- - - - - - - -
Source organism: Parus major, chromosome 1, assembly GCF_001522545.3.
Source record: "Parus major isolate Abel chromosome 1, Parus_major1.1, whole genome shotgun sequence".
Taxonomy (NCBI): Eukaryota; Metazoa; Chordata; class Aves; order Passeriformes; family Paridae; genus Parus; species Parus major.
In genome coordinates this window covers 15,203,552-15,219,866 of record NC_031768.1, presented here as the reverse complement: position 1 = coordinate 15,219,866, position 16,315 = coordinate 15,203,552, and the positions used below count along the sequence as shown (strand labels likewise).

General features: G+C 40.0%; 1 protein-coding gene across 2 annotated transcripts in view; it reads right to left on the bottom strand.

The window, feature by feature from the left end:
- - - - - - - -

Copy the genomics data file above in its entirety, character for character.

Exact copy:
Source organism: Parus major, chromosome 1, assembly GCF_001522545.3.
Source record: "Parus major isolate Abel chromosome 1, Parus_major1.1, whole genome shotgun sequence".
Taxonomy (NCBI): Eukaryota; Metazoa; Chordata; class Aves; order Passeriformes; family Paridae; genus Parus; species Parus major.
In genome coordinates this window covers 15,203,552-15,219,866 of record NC_031768.1, presented here as the reverse complement: position 1 = coordinate 15,219,866, position 16,315 = coordinate 15,203,552, and the positions used below count along the sequence as shown (strand labels likewise).

General features: G+C 40.0%; 1 protein-coding gene across 2 annotated transcripts in view; it reads right to left on the bottom strand.

The window, feature by feature from the left end: